The First Nation-Farmer Climate Unity March began on September 1, 2018. I’m looking back on that now, September 20-21, 2018. I had no idea then how trans-formative the March would be, in many different ways.
I think most of us had many questions and concerns about what was about to happen. Most of the people who gradually gathered at Union Park the night before the March began seemed to know some people, but many were strangers to each other. So there were questions about what backgrounds these people came from and what their personalities were. Would we get along or would there be frictions? There were obviously cultural differences between the Native Americans and those who weren’t.
Some of us weren’t experienced campers and had to learn how to put up and take down our tents, prepare for sleep, re-pack and keep everything organized. I was challenged right away with putting up and then taking down my tent in wind and rain, and being in the tent during a severe thunderstorm. Once I found the tent was staying dry and wouldn’t blow away during that first storm, I enjoyed hearing the rain beat down and the thunder and lightning, even though it was 3 a.m.
Although I planned to process photos and write a least a short blog post each day, I found there often wasn’t much free time to do so. I took an average of about 100 photos a day, and didn’t want to get too far behind in processing them. I would edit the photos first, then write the blog post, where the photos helped tell the story. There were some late nights and early mornings doing that. Finding a place to use the laptop and having Internet access was sometimes a challenge. One of the first questions many of us asked at each new site was whether there was Internet service, and what the WiFi password was.
It was interesting to see the reactions, including my own, to not having any Internet or cell phone service when we were at Pilot Mound. The reactions did not include complaining. I began to notice this as the week went on and was really impressed by the lack of complaints. We all took everything in stride. The attitude was that we were here to complete this journey together, difficulties were expected, and complaining wouldn’t help. When I researched smudging with burning sage, I learned the purpose was to remove negative energy and attract positive energy. It worked. The burning sage was offered to each of us and one way we shared and learned about each other. Similarly there were chances to help put up or take down the tipi. I’d never seen that done before.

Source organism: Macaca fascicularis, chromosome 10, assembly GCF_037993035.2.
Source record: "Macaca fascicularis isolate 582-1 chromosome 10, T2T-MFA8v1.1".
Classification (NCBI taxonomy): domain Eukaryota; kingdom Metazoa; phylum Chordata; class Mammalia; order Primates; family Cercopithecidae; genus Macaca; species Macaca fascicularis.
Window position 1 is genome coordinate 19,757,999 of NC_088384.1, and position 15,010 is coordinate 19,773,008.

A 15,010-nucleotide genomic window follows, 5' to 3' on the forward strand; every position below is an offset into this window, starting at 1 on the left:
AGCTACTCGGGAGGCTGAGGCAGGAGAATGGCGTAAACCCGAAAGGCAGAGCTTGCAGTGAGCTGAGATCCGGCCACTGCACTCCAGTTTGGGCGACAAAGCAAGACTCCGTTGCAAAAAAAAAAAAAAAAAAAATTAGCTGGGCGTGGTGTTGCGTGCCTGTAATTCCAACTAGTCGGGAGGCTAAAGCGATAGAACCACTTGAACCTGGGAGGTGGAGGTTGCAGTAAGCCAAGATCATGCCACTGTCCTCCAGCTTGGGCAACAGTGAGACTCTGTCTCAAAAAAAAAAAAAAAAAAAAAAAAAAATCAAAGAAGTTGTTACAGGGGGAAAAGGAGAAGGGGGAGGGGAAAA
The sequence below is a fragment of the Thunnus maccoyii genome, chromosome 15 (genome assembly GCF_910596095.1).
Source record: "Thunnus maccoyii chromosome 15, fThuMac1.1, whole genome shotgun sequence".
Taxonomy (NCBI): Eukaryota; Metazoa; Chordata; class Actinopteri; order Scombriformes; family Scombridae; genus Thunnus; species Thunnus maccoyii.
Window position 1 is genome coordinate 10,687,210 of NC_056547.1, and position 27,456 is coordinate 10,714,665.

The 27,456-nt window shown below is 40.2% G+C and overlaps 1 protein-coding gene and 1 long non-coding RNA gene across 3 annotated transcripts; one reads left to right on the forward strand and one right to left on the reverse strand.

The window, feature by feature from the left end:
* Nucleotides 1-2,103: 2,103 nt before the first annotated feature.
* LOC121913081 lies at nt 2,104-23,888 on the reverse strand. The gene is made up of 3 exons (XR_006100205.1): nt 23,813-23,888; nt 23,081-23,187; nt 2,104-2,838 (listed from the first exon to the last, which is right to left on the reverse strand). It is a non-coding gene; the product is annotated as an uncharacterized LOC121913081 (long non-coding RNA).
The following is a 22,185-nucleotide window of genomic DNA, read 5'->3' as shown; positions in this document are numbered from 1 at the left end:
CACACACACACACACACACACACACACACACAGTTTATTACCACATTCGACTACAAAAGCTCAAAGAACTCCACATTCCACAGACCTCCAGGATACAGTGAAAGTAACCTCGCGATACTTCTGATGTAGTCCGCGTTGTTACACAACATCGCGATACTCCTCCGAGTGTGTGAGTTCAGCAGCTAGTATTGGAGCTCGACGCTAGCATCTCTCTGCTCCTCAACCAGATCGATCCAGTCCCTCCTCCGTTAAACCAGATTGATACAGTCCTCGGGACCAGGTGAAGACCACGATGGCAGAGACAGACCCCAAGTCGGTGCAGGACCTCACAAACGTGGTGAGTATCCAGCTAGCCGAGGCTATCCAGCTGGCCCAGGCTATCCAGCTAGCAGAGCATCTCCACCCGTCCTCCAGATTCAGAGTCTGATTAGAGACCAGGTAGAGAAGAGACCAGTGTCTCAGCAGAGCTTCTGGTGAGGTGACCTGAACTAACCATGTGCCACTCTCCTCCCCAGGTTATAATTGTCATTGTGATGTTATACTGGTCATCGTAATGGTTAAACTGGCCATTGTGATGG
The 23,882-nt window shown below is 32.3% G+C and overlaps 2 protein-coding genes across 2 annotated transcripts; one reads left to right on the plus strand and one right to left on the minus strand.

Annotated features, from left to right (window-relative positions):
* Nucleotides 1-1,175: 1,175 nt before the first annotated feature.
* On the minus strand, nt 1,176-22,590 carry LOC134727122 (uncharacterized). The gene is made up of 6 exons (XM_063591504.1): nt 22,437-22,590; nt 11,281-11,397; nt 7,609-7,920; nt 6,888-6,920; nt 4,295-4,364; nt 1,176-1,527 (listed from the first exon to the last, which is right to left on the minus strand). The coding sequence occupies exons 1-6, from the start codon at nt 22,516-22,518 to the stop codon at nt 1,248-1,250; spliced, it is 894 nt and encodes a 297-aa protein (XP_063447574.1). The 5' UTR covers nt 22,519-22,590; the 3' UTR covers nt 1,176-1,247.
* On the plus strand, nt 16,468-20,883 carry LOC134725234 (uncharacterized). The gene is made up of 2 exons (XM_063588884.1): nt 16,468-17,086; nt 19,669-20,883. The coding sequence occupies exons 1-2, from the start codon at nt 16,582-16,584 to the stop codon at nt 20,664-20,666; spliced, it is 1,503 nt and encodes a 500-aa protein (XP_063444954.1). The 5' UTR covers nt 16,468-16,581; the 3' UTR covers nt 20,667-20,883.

Keeping the battery of the laptop and phone charged was a challenge as well, though the portable solar system helped. I also had a portable battery pack along. It was disconcerting to awaken a time or two when the phone was dead and not know what time it was.
I imagine I wasn’t the only one who wondered if I had the stamina to walk at least 10 miles a day, day after day, or if I would get blisters. Many of us, including me, did. I also worried about developing migraine headaches, which are often triggered by dehydration and/or inadequate sleep, both of which seemed likely to happen on the March. I was really grateful I didn’t have a single headache during the March. We all seemed to be conscious of the need to drink a lot of water.
After taking down our tents and getting our gear into the gear truck that first night, a quick breakfast, and packing a lunch, we carpooled to the Iowa Utilities Board (IUB) for the press conference announcing the First Nation-Farmer Climate Unity March. Then we carpooled back to Union Park, and walked a short distance to Birdland Park, on the Des Moines River. The reporter for the Des Moines Register and news crew from WHO TV (NBC) who had been at the IUB came to the park, too. https://www.desmoinesregister.com/story/news/2018/09/01/group-march-100-miles-protest-dakota-access-pipeline/1173974002/
We gathered in a circle. Ed made some remarks about beginning the March, then Ako Abdul-Samad gave a wonderful blessing. Manape LaMere sang. He has a very powerful voice. That, and the song Regina Tsosie sang earlier at the IUB, and the Native dress began my introduction to the lives of the Native Americans I would be with for the next eight days.
Finally, the March began, going on the trails along the swollen Des Moines River and then into Des Moines and Ankeny neighborhoods.
The sun came out after a couple of hours. With the high humidity from evaporating rain water, the heat index climbed to around 90 degrees.
As we walked, we naturally paired off, and began to get to know each other, asking questions and sharing stories. At first these were short, tentative conversations. But as we got used to the flow of this, with the many hours we spent together, these conversations became longer and deeper. And over the days of marching, we began to build on what we had previously learned from each person, getting to know each other better, more deeply. After each stop different groupings of people naturally paired up to talk and listen to each other. With around 12-20 people marching at a time, each of us eventually talked with every other person, and the conversations lasted longer, were deeper and often more animated. We became comfortable enough to inject humor, but also to broach more intense subjects. A few days into the March, my new friend Matt Lone Bear said, “this is a great walk because people actually talk with each other.” These conversations, and walking and working together helped us develop friendships and community.
The first day of 13.3 miles combined with the heat and humidity was challenging. I wonder how many others were sharing my thoughts about how rough this week might turn out to be.